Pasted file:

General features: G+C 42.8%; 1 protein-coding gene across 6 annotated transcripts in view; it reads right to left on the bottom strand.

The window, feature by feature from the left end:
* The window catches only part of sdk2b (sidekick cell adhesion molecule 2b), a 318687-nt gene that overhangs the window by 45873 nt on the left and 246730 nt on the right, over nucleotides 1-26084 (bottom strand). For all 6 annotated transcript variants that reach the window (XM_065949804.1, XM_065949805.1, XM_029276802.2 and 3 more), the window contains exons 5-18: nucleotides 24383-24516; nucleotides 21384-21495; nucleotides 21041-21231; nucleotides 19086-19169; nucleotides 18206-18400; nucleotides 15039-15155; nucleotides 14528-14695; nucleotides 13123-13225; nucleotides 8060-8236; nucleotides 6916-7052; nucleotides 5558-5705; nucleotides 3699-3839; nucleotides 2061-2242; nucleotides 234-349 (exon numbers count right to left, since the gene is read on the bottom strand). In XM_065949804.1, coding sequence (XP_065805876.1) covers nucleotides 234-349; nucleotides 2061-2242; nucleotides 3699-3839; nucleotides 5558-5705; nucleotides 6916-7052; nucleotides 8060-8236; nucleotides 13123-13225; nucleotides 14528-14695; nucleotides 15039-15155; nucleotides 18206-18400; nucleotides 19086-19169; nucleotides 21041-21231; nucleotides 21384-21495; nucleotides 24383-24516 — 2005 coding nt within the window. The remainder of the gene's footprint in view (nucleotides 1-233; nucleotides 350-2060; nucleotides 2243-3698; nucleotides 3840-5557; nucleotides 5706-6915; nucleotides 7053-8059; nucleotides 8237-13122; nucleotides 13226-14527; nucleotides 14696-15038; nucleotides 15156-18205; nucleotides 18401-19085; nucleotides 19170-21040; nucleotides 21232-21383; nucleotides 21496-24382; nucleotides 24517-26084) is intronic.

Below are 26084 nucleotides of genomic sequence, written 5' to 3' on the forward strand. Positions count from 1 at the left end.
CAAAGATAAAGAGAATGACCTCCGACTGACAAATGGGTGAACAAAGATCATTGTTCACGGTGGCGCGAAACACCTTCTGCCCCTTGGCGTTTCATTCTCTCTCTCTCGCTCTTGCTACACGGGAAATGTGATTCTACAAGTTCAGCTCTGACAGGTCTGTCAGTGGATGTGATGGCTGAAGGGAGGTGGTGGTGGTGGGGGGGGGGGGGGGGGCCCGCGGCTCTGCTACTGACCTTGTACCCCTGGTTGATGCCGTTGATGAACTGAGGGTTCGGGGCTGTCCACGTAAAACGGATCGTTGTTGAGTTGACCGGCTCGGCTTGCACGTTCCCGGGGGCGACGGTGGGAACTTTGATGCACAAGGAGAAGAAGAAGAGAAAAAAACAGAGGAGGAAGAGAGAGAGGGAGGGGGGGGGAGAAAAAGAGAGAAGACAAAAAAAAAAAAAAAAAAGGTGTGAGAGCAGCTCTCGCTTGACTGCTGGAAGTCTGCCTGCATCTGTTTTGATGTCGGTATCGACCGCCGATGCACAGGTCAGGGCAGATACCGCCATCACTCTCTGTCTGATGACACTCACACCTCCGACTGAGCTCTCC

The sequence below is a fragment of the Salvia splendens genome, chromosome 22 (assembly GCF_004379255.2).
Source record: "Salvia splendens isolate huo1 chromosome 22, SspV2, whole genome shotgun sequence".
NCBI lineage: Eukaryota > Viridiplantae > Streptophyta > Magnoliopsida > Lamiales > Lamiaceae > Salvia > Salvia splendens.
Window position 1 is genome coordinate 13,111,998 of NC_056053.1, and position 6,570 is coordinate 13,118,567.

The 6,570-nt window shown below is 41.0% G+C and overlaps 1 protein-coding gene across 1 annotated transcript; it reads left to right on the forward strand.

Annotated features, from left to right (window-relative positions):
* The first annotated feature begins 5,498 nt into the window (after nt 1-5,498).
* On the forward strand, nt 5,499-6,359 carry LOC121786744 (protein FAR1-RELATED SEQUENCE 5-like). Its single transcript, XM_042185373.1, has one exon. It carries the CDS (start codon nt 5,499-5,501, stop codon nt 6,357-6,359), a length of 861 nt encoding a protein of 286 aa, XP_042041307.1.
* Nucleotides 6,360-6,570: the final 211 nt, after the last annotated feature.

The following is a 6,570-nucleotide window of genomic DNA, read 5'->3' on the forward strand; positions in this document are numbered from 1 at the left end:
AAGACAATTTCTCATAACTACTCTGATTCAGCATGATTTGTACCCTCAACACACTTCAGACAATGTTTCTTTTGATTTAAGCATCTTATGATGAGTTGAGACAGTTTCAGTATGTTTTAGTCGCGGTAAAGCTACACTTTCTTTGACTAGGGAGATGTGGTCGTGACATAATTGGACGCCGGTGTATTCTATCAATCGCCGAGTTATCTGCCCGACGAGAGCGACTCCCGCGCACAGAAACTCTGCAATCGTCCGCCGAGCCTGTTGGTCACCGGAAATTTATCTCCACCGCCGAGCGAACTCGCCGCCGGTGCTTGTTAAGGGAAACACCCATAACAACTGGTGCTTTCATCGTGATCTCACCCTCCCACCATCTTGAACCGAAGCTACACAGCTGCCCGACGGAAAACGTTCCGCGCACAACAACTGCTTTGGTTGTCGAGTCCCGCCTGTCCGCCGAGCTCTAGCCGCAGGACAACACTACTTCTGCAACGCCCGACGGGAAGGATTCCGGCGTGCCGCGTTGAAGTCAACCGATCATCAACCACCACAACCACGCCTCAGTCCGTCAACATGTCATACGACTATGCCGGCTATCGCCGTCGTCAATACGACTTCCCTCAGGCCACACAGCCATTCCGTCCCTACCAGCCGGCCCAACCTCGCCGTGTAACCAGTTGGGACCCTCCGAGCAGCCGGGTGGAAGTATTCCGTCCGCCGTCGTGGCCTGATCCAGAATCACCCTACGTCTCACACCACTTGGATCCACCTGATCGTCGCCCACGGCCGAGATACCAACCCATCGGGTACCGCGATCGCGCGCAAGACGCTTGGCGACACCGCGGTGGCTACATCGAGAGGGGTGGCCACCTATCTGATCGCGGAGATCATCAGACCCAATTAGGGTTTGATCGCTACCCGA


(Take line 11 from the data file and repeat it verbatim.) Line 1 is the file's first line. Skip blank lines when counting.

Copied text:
Annotated features, from left to right (window-relative positions):